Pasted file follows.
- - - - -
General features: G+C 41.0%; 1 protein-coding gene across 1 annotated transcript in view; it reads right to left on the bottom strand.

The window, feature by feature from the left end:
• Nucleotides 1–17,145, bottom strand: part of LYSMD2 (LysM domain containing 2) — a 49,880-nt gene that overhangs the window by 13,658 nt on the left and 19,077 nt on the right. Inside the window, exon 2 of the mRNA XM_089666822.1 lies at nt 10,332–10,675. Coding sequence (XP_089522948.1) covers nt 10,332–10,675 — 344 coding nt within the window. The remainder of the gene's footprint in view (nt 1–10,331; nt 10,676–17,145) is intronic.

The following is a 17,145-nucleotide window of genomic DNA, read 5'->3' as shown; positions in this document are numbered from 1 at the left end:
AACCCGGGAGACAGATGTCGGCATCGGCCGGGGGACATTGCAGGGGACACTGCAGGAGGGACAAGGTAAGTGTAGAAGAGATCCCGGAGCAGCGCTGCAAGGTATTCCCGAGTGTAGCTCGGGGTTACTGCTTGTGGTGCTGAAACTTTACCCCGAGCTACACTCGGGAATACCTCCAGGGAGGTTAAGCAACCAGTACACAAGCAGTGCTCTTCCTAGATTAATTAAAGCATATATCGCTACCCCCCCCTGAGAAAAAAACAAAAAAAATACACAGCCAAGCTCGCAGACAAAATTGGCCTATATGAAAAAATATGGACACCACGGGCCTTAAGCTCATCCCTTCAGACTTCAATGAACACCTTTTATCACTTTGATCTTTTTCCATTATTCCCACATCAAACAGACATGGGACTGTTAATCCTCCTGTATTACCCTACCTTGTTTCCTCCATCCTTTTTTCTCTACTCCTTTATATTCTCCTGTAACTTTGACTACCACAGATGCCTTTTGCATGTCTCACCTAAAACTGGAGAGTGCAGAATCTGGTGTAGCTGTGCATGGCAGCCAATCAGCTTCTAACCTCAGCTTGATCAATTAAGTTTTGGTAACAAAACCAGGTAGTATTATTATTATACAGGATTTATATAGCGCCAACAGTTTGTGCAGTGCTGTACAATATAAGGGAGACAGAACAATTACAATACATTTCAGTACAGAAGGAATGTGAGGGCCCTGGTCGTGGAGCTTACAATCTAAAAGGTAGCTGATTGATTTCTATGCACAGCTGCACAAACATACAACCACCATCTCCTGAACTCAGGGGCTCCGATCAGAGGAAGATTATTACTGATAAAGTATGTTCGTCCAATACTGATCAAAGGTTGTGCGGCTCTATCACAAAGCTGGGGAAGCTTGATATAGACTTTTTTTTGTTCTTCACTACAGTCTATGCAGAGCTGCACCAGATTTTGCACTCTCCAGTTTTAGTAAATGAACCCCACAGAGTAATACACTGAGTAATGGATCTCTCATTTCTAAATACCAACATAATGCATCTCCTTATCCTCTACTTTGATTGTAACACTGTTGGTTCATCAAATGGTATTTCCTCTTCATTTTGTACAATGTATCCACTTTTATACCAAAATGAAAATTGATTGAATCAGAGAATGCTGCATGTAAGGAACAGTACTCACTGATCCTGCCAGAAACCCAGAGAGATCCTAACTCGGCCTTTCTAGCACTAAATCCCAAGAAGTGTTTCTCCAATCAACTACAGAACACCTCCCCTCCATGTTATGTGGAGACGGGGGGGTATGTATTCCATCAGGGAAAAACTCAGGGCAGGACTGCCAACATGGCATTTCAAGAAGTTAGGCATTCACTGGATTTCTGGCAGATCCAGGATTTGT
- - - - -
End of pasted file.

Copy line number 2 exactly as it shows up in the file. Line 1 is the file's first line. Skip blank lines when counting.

The window, feature by feature from the left end: